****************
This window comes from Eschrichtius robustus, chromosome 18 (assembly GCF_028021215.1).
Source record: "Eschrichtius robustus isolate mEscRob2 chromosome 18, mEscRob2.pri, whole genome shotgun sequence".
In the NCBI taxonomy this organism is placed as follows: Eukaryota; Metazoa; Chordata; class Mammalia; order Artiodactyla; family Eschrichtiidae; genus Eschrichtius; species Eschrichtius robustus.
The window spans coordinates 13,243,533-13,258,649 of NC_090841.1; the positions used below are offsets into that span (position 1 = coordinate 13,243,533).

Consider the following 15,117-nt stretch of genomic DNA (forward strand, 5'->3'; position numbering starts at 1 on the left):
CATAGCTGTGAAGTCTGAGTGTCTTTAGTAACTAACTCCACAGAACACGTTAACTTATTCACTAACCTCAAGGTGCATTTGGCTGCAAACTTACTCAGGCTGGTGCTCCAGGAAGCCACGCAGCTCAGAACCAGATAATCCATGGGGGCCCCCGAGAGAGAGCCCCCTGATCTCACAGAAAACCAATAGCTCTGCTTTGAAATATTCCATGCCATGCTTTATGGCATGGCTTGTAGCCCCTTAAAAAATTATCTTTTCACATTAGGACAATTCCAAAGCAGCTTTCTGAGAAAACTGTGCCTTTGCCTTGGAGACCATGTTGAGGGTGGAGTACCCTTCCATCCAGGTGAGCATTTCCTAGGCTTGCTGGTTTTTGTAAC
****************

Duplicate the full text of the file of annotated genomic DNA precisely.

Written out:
This window comes from Eschrichtius robustus, chromosome 18 (assembly GCF_028021215.1).
Source record: "Eschrichtius robustus isolate mEscRob2 chromosome 18, mEscRob2.pri, whole genome shotgun sequence".
In the NCBI taxonomy this organism is placed as follows: Eukaryota; Metazoa; Chordata; class Mammalia; order Artiodactyla; family Eschrichtiidae; genus Eschrichtius; species Eschrichtius robustus.
The window spans coordinates 13,243,533-13,258,649 of NC_090841.1; the positions used below are offsets into that span (position 1 = coordinate 13,243,533).

Consider the following 15,117-nt stretch of genomic DNA (forward strand, 5'->3'; position numbering starts at 1 on the left):
CATAGCTGTGAAGTCTGAGTGTCTTTAGTAACTAACTCCACAGAACACGTTAACTTATTCACTAACCTCAAGGTGCATTTGGCTGCAAACTTACTCAGGCTGGTGCTCCAGGAAGCCACGCAGCTCAGAACCAGATAATCCATGGGGGCCCCCGAGAGAGAGCCCCCTGATCTCACAGAAAACCAATAGCTCTGCTTTGAAATATTCCATGCCATGCTTTATGGCATGGCTTGTAGCCCCTTAAAAAATTATCTTTTCACATTAGGACAATTCCAAAGCAGCTTTCTGAGAAAACTGTGCCTTTGCCTTGGAGACCATGTTGAGGGTGGAGTACCCTTCCATCCAGGTGAGCATTTCCTAGGCTTGCTGGTTTTTGTAAC